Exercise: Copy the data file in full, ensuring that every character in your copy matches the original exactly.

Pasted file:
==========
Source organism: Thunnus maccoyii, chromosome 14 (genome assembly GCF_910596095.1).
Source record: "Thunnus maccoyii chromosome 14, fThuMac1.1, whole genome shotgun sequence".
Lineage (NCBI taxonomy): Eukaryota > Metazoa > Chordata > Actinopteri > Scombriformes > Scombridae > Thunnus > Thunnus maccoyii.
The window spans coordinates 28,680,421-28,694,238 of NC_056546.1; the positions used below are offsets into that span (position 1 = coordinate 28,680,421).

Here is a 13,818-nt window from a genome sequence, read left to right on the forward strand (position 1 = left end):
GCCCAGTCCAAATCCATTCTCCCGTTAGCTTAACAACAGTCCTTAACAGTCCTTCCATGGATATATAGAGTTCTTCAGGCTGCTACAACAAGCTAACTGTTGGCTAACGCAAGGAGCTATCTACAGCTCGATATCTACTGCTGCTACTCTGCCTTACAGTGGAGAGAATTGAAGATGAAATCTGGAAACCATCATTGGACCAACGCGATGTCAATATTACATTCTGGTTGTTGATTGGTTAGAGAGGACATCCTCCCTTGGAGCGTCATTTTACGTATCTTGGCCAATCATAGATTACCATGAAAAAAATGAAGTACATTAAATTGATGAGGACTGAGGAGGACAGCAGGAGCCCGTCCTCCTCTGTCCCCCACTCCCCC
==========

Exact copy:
Source organism: Thunnus maccoyii, chromosome 14 (genome assembly GCF_910596095.1).
Source record: "Thunnus maccoyii chromosome 14, fThuMac1.1, whole genome shotgun sequence".
Lineage (NCBI taxonomy): Eukaryota > Metazoa > Chordata > Actinopteri > Scombriformes > Scombridae > Thunnus > Thunnus maccoyii.
The window spans coordinates 28,680,421-28,694,238 of NC_056546.1; the positions used below are offsets into that span (position 1 = coordinate 28,680,421).

Here is a 13,818-nt window from a genome sequence, read left to right on the forward strand (position 1 = left end):
GCCCAGTCCAAATCCATTCTCCCGTTAGCTTAACAACAGTCCTTAACAGTCCTTCCATGGATATATAGAGTTCTTCAGGCTGCTACAACAAGCTAACTGTTGGCTAACGCAAGGAGCTATCTACAGCTCGATATCTACTGCTGCTACTCTGCCTTACAGTGGAGAGAATTGAAGATGAAATCTGGAAACCATCATTGGACCAACGCGATGTCAATATTACATTCTGGTTGTTGATTGGTTAGAGAGGACATCCTCCCTTGGAGCGTCATTTTACGTATCTTGGCCAATCATAGATTACCATGAAAAAAATGAAGTACATTAAATTGATGAGGACTGAGGAGGACAGCAGGAGCCCGTCCTCCTCTGTCCCCCACTCCCCC